Americans know their day-to-day expenses are rising: Costs for grocery staples have been on an upward march for months, gas prices have gone up by 20 cents in a month and more than $1.20 from a year ago, and numerous government inflation benchmarks are hitting levels not seen in years or even decades.
Some prominent economic voices have weighed in lately with their concerns. Twitter co-founder Jack Dorsey issued a gloomy prediction recently: "Hyperinflation is going to change everything. It's happening," he tweeted Friday night.
Larry Summers, who was the treasury secretary and a White House adviser in the Clinton administration, was less terse but more pointed: "We're in more danger than we've been during my career of losing control of inflation in the U.S.," he said at a virtual conference this month, lambasting what he characterized as "a generation of central bankers who are defining themselves by their wokeness" in Western economies.
There's certainly a line where consumers say, 'no more.'
Both Treasury Secretary Janet Yellen and Federal Reserve Board Chairman Jerome Powell have said recently that they expect inflation to linger longer than might have been assumed a few months ago. In a CNN interview Sunday, Yellen said inflation is likely to remain higher than optimal until the second half of next year. She specifically rebutted Summers' warning, saying, "It's something that's obviously a concern and worrying them, but we haven't lost control."
Powell said at a virtual conference Friday that "longer and more persistent bottlenecks" in the supply chain are creating more serious chokepoints than policymakers had anticipated, prompting them to consider a wider array of economic outcomes.
While shoppers might fret, however, investors appear unfazed. Inflation warnings aside, the stock market has continued on an upward trajectory. Both the Dow Jones Industrial Average and the S&P 500 hit record highs last week, and they resumed their upward march Monday. Main Street may be digging deeper into its pockets, but Wall Street is buoyant.
"The market is probably saying it's probably not as dire as the more extreme calls from pundits or policymakers," said Ross Mayfield, an investment strategy analyst at Baird. "A lot of inflation metrics are elevated, but they're not signaling hyperinflation, for sure."
Sean Bandazian, an investment analyst at Cornerstone Wealth, said: "Hyperinflation like in the 1970s is problematic. ... This is a lot different from the '70s, when high levels of inflation were matched with slowing growth and high unemployment — that's a problem. We have temporary supply issues — and still a ton of demand — and we have 10 million job openings. We don't necessarily see a 1970s inflation and economic regime coming."
Some market observers attribute the rise in equities to the long duration of the low-interest-rate environment, which they say is driving investors to seek returns in stocks rather than low-yielding bonds. "They're taking money out of fixed income and putting it into riskier assets. That's what we're seeing happening behind the scenes," said Darren Schuringa, the CEO of ASYMmetric ETFs. "Investors have nowhere else to turn."
Bandazian said: "What would be most problematic for the stock market is a hyperinflationary type of regime where the Fed has to act fast to raise interest rates, [but] elevated inflation isn't necessarily a death wish for stocks as a whole. In fact, deflation is typically worse." Sectors like energy and financial services, he said, often benefit when inflation runs a little hotter.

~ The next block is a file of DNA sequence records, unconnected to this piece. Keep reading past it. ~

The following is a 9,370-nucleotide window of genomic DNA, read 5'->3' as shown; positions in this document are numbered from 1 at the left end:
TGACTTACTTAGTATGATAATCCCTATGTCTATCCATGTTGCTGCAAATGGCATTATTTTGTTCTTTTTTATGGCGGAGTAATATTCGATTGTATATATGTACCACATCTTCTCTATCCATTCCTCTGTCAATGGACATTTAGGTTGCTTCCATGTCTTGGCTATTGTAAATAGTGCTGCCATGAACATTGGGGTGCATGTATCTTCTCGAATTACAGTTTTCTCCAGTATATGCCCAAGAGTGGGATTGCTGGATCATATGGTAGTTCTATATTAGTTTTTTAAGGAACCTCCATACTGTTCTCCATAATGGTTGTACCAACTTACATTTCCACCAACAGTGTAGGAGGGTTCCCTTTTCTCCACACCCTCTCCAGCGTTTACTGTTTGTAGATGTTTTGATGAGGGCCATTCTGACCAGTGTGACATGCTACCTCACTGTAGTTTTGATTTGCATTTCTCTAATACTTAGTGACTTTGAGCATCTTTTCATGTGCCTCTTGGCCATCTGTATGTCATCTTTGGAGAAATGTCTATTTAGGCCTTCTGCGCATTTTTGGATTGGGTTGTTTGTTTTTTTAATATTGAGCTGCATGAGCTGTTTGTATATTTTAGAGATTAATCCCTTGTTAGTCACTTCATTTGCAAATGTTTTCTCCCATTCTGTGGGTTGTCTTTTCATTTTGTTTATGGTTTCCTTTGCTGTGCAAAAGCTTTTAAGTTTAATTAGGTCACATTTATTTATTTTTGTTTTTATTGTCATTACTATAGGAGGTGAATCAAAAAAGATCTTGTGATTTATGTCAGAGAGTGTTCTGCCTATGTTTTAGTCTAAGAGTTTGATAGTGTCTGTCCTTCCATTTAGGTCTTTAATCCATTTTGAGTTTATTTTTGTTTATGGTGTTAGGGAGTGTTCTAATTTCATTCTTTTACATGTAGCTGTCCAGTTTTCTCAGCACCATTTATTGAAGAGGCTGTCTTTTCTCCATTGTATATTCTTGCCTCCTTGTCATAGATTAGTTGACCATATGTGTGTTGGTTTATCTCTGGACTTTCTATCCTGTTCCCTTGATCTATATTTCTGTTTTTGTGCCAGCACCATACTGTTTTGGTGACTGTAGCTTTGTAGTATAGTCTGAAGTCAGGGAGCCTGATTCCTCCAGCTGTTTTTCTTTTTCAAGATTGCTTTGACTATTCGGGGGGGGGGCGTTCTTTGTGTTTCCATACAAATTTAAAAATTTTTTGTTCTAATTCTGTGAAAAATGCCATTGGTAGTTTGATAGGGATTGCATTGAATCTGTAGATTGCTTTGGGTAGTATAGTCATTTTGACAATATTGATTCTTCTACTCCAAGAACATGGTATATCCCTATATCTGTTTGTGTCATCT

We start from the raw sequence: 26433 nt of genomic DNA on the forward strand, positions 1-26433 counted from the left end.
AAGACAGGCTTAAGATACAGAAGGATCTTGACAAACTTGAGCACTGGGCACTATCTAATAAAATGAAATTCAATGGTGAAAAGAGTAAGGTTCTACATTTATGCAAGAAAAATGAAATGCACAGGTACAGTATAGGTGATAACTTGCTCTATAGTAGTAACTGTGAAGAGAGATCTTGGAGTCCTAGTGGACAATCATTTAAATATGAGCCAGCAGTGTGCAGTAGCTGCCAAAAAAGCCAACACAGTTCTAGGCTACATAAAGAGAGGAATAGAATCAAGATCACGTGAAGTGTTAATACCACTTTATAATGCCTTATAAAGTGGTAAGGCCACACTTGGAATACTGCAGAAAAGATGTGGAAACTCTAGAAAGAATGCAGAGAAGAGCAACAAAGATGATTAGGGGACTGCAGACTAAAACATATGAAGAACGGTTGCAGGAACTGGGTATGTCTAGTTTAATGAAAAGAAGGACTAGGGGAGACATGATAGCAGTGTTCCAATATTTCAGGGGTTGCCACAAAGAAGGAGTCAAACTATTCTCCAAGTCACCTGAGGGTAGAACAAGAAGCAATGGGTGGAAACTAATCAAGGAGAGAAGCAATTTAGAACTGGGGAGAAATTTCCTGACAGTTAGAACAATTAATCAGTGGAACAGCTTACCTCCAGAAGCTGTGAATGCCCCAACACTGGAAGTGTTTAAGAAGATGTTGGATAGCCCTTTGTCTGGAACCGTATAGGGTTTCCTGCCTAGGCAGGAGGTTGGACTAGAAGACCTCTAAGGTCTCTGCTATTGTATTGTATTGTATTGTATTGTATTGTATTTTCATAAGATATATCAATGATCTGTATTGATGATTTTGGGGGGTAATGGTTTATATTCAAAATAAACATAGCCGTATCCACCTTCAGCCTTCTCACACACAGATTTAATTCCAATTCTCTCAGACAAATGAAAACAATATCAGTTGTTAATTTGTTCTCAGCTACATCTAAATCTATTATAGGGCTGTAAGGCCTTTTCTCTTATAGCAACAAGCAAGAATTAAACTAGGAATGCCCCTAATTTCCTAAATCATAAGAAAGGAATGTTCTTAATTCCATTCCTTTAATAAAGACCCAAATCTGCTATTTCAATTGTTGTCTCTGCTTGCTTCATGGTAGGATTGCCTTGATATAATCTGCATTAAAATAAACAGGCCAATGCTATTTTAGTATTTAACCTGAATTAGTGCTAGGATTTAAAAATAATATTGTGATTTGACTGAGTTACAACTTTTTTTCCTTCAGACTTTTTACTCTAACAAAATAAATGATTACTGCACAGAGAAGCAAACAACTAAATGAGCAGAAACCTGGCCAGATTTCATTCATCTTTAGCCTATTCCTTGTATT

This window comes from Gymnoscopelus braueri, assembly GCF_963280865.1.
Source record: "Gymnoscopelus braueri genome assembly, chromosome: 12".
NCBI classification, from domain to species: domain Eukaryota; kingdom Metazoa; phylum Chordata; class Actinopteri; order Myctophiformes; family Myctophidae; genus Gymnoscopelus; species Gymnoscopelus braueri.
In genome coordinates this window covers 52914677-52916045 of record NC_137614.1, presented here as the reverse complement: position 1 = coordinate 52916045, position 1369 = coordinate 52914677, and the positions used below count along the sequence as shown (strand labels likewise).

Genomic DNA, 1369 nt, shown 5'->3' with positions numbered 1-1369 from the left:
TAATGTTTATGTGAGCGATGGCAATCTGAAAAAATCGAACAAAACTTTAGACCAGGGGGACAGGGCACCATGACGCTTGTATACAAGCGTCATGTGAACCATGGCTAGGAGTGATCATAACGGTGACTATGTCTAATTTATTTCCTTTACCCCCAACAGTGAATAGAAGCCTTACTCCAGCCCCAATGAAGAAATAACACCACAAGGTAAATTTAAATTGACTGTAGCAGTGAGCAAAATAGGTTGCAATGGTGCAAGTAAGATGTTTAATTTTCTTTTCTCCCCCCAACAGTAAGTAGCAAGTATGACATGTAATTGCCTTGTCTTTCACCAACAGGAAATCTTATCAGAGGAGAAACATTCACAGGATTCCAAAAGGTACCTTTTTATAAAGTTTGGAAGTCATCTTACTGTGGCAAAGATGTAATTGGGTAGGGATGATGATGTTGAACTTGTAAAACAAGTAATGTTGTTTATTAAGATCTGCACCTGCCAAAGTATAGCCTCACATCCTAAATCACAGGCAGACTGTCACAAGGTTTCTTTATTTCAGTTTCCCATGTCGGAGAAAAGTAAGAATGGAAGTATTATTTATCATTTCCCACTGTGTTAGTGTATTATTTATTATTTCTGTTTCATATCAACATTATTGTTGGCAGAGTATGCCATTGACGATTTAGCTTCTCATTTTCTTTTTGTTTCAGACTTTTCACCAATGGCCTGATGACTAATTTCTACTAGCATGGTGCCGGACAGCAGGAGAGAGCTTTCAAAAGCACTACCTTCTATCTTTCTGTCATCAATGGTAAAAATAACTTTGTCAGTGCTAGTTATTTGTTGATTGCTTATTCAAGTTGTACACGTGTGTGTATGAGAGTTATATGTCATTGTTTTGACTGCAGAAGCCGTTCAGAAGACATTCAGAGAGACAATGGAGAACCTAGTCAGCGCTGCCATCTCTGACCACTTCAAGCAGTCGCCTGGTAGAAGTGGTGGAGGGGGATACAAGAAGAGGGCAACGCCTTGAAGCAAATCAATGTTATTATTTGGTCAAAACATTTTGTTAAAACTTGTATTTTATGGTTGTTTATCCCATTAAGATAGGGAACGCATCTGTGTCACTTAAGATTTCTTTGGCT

Investment pros said that despite the sticker shock Americans might feel at the gas pump or the supermarket meat counter, the combination of rising wages, an elevated savings rate and lower revolving debt levels has buffered the most painful impacts of rising prices. "People have saved a lot of money," Schuringa said. "The consumer isn't the problem. ... Individual balance sheets aren't in bad shape, nor are corporate balance sheets in really bad shape."
And the tight labor market has been driving wages higher, especially at the lower end of the income spectrum.
"One of the things that's followed headline inflation higher is wages," said Rob Haworth, a senior investment strategist at U.S. Bank Wealth Management. "On the one hand, yes, we're seeing concerns about headline inflation, but consumers still have ample room to maintain or increase spending."
As a result, corporate earnings have largely held up, some even to a greater degree than expected — and markets love an upside surprise. "You're seeing good Q3 earnings. ... Margins really haven't been impacted to the degree many people were expecting, with wage increases and costs of goods increasing," said Dustin Thackeray, a partner and the chief investment officer at Crewe Advisors.
Companies have been able to keep their profits up by passing cost increases along to customers. The question is to what extent they can continue to raise prices without seeing sales drop. "At some point, that may backfire on companies if they're too aggressive," Thackeray said. "There's certainly a line where consumers say, 'no more.' "
Haworth said: "They really believe they have pricing power at this point. They're able to raise prices without damaging their unit sales growth. If we did see consumer spending falter ... that would damage earnings growth" and dampen investors' enthusiasm.
The trajectory of the coronavirus pandemic also remains a wild card. Experts say the coronavirus, although it is better controlled now compared to a year ago, could yet throw a wrench into the economy — precisely because it is no longer front and center.
"I think a major Covid shock on a global basis that causes economies to shut down would cause another correction in the market, because that's not baked in any longer," Schuringa said. "A spike in Covid, especially with vaccinations — I think that would take the markets down."